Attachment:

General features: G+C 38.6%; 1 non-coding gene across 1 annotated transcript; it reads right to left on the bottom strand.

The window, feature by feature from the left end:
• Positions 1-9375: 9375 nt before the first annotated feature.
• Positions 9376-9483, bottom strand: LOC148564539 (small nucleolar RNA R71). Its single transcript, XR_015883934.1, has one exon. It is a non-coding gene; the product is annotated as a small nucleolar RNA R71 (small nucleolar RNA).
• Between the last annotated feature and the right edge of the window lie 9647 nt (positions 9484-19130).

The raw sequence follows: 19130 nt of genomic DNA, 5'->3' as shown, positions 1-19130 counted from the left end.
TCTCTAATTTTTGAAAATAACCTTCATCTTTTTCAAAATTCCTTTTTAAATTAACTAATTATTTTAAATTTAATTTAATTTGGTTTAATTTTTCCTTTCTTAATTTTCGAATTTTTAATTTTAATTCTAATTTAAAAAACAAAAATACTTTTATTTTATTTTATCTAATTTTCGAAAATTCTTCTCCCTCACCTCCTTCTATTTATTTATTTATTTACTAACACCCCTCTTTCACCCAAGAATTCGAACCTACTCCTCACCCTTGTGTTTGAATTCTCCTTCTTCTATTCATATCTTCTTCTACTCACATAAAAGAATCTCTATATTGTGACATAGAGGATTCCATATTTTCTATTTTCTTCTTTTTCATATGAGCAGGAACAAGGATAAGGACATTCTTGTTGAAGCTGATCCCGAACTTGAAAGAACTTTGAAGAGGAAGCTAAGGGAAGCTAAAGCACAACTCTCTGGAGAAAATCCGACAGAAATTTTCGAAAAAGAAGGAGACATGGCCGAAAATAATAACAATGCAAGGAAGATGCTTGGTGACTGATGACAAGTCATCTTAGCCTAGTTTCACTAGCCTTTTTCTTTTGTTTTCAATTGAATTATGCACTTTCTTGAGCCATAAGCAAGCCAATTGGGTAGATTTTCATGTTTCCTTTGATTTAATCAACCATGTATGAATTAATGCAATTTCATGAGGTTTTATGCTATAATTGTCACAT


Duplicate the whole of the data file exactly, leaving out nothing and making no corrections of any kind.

General features: G+C 38.6%; 1 non-coding gene across 1 annotated transcript; it reads right to left on the bottom strand.

The window, feature by feature from the left end:
• Positions 1-9375: 9375 nt before the first annotated feature.
• Positions 9376-9483, bottom strand: LOC148564539 (small nucleolar RNA R71). Its single transcript, XR_015883934.1, has one exon. It is a non-coding gene; the product is annotated as a small nucleolar RNA R71 (small nucleolar RNA).
• Between the last annotated feature and the right edge of the window lie 9647 nt (positions 9484-19130).

The raw sequence follows: 19130 nt of genomic DNA, 5'->3' as shown, positions 1-19130 counted from the left end.
TCTCTAATTTTTGAAAATAACCTTCATCTTTTTCAAAATTCCTTTTTAAATTAACTAATTATTTTAAATTTAATTTAATTTGGTTTAATTTTTCCTTTCTTAATTTTCGAATTTTTAATTTTAATTCTAATTTAAAAAACAAAAATACTTTTATTTTATTTTATCTAATTTTCGAAAATTCTTCTCCCTCACCTCCTTCTATTTATTTATTTATTTACTAACACCCCTCTTTCACCCAAGAATTCGAACCTACTCCTCACCCTTGTGTTTGAATTCTCCTTCTTCTATTCATATCTTCTTCTACTCACATAAAAGAATCTCTATATTGTGACATAGAGGATTCCATATTTTCTATTTTCTTCTTTTTCATATGAGCAGGAACAAGGATAAGGACATTCTTGTTGAAGCTGATCCCGAACTTGAAAGAACTTTGAAGAGGAAGCTAAGGGAAGCTAAAGCACAACTCTCTGGAGAAAATCCGACAGAAATTTTCGAAAAAGAAGGAGACATGGCCGAAAATAATAACAATGCAAGGAAGATGCTTGGTGACTGATGACAAGTCATCTTAGCCTAGTTTCACTAGCCTTTTTCTTTTGTTTTCAATTGAATTATGCACTTTCTTGAGCCATAAGCAAGCCAATTGGGTAGATTTTCATGTTTCCTTTGATTTAATCAACCATGTATGAATTAATGCAATTTCATGAGGTTTTATGCTATAATTGTCACAT